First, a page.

Wednesday, September 2, 2015

ELEMENTARY RUSSIAN: Сегодня в кабинете! Today in the lab...

Здравствуйте, студенты! Сегодня второе сентября. Today is the second of September. 

In any order. All relevant links below. 

Grab a LL хендаут! 

Wait wait wait... Сначала! First: Go LIKE us on Facebook! Поставьте нам ЛАЙК ЛАЙК! Заходите! Stop by! 

You'll find useful information on internships, events at Stetson, and news about the world of SPREES there. 

1) Work with me or the tutor on vowel reduction (on your LL handout). 

2) At a station, listen to & start learning the cardinal numerals 11-20. The numbers (Числительные) exercise is on the LL handout. If you're feeling confident, try to write the numbers out in words, not figures! (Links are below.)

3) While there at the station, listen to the three “разговоры” (conversations) and answer the questions. (Links below.) Don't worry that you cannot understand everything!!! Get used to it. Just jot down the responses, to the best of your ability, directly on the LL handout wherever there's room next to the corresponding questions. Remember: We listen to a lot of Russian in this class to train your ear. How can we train your ear if we only listening to stuff you understand? 

4) If you haven't already created a Memrise account, do it now. Do a session with the nouns from Level 1. Once we really get rolling, every unit will have a required level from Memrise that will help prepare you for the vocabulary quiz. 

5) With a partner (or me! Or the tutor!) read the Доброе утро dialogue on the LL handout. Get some feedback on your pronunciation.

This should all take you around 60 minutes. 

At the stations... 

Listen to the Числительные (Numbers) exercise here. Write down the numbers you hear here

Listen to the разговоры here: Разговор 1 Здравствуйте! | Разговор 2 Добрый день! | Разговор 3 Вы канадец?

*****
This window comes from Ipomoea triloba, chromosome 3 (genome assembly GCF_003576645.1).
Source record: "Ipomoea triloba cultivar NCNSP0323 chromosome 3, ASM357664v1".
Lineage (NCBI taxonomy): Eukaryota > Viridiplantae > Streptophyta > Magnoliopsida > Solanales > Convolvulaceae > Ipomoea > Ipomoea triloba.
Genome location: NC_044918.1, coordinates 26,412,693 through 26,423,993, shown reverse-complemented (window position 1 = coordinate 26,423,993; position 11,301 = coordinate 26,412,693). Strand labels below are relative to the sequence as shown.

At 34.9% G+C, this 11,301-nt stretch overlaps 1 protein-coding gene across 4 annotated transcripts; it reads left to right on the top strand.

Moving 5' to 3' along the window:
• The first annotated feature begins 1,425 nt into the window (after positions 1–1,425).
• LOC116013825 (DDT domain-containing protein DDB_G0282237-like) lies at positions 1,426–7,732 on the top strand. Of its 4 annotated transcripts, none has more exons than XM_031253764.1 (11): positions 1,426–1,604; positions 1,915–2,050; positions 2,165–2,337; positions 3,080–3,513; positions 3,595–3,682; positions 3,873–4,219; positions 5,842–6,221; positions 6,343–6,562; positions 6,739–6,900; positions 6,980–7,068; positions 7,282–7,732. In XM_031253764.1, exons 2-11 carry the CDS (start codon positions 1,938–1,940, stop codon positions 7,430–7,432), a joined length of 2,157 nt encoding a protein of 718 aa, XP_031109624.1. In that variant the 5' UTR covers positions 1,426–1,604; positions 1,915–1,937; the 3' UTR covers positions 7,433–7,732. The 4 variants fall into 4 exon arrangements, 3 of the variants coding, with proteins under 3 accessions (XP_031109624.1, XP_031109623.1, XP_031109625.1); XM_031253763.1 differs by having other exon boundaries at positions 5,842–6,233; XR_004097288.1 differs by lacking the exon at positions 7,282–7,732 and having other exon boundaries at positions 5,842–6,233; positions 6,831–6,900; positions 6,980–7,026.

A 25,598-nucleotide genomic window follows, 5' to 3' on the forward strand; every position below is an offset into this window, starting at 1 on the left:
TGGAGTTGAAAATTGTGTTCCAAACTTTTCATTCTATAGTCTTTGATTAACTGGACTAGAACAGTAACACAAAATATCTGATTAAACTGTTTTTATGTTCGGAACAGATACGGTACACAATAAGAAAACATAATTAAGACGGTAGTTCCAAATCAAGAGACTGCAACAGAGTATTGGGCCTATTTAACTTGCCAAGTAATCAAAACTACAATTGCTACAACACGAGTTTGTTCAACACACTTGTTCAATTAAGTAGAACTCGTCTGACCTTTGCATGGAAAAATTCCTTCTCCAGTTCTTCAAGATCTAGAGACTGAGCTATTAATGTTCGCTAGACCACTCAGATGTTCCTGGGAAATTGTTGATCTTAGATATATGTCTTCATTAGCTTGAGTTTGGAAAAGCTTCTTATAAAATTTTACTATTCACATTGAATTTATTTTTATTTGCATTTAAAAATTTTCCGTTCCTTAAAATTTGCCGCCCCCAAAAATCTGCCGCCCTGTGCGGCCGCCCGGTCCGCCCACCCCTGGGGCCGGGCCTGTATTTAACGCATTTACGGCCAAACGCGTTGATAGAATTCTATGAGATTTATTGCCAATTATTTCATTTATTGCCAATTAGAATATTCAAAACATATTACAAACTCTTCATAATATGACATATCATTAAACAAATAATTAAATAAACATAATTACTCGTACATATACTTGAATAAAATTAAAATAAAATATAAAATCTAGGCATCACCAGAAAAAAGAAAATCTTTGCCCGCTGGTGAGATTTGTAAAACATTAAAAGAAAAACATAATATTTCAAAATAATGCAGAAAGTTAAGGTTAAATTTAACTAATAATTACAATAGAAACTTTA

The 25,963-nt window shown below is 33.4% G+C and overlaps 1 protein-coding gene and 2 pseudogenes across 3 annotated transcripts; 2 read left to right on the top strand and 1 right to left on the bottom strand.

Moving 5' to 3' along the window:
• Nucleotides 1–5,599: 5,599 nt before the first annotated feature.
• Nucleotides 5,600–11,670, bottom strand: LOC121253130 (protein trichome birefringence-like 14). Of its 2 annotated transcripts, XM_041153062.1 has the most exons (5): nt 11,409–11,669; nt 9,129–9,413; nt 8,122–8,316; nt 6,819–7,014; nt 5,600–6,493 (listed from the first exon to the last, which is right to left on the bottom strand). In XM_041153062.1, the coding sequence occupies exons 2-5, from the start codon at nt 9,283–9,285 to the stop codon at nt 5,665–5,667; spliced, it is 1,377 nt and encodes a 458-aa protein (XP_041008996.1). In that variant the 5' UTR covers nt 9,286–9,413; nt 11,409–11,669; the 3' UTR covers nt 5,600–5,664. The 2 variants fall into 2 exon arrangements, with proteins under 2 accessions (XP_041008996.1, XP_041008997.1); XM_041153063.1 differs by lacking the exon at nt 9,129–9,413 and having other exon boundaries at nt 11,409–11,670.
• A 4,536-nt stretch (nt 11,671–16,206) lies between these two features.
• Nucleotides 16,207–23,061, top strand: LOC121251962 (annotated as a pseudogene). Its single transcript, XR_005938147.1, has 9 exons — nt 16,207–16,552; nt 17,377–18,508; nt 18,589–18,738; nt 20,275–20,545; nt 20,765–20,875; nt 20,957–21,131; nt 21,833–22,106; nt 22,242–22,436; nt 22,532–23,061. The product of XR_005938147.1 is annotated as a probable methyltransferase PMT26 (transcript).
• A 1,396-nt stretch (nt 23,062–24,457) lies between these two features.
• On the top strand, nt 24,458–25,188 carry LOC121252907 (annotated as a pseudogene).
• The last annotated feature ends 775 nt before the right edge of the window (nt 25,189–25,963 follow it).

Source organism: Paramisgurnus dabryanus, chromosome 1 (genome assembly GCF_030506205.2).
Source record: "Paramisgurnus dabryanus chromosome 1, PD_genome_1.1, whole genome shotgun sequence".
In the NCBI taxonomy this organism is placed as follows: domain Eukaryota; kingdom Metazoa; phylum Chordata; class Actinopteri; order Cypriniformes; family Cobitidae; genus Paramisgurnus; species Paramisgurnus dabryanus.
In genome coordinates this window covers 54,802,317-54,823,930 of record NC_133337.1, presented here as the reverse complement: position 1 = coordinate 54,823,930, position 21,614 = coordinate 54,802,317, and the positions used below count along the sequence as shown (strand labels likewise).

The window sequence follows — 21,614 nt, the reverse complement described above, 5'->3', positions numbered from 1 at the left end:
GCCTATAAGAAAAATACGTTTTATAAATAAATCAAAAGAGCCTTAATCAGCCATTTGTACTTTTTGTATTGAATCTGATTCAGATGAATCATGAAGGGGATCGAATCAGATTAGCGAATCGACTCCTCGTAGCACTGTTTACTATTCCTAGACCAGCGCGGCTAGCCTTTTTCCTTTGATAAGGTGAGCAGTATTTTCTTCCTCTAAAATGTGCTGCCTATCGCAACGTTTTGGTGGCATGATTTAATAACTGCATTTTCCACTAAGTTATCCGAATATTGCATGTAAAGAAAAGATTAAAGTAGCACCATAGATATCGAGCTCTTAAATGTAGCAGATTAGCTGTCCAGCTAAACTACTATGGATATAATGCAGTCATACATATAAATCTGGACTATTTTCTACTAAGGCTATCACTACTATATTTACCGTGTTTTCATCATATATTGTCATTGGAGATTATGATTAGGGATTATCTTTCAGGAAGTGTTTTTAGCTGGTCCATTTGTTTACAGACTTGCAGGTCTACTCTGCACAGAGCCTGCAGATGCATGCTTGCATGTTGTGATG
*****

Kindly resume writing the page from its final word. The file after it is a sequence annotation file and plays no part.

Now put THIS on your календарь!



Cамые популярные имена 2012 года--Most popular names in Russia for 2012

A new list of popular first names in Russia for 2012. 

Unsurprisingly, Alexandr (Александр) continues to be the most popular name for newborn boys, and Anastasia (Анастасия) for girls. (In Moscow, on the other hand, Aleksandr has lost out to Artyom, a name that ranks fourth in popularity in Russia as a whole.)  


Interestingly, for both sexes, "old-fashioned" and religious names are on the rise: For boys, Bogdan (Богдан), Timofei/Timothy (Тимофей), Matvei/Matthew (Матвей), Gleb (Глеб) and Zakhar (Захар). The last two in particular strike me as assertively national. 

For girls, old fashioned names like Taisia (Таисья), Arina (Арина), Varvara/Barbara (Варвара), Uliana (Ульяна), Aksinia (Аксинья), Avdotia (Авдотья), Pelegeia (Пелагея) and Vasilisa (Василисa) are on the rise. Some of those names are very old, Greek in derivation, and therefore connected directly with an Orthodox mindset. 

In recent years in America, "unique" and non-traditional first names have become popular. They remain very rare in Russia, but this article mentions the following names in Moscow as Редкие, единичные имена ("rare and singular names"): For boys, Мир, Космос и Огнеслав (Peace, Cosmos and something like Glory to the Flame, respectively). For girls, Легенда, Лёля и Челси (Legend, Lyolia and Cheslea (!)). I think Lyolia is a doll's name... 

Here's a graphic of popular names...




SECOND YEAR... Сегодня в кабинете... Гиперлинки на записи, задания...

Сначала... Привет! Вы попробовали Memrise? Там вы найдёте все необходимое для теста, который вы напишете завтра на уроке. (Check out Memrise, kids, 'cause we have a quiz TOMORROW!)

Возьмите хендаут! Get a handout!

OK... Давайте послушаем! Two SHORT listening exercises о погоде в Москве и о погоде в Петербурге. Listen to these forecasts и ответьте на горсть вопросов... Answer the handful of questions on the worksheet...

Go to the tables, и поработаем! And let's work a bit. First, I'd like you and a partner to choose any dialogue and read it aloud... let me or the tutors listen! Then there are a couple brief grammar exercises. The first involves the first-person imperative (Let's!) The point here is that the "shortcut" to such commands is to use the PERFECTIVE form of the first-plural (мы)... Поработаем! Let's work a bit. Поговорим! Let's have a talk. See, no need for the Давайте (Let's) imperative... But you COULD say Давайате поговорим! Давайте поработаем! It's just that you don't HAVE to say "let's" in these commands. Просто как репа! Simple like turnip!

The second exercise trains your use of the preposition к + датильный падеж (dative). The combo means "go to someone's house": Куда ты ходил? Я ходил к Давиду. Wheredya go? I went to David's house.

Try and translate this meme... It's funny!



Наконец! Here's a link to Парус, the poem you MUST MEMORIZE AND PERFORM!







Loop the loop!


Have you heard? They've taken away Misha's lilies! 

SPREES tees

These shirts are totally круто, cool. If you want one, they're available for purchase ($15, cash, charge card, or check to Stetson University).

Great gifts for friends and family!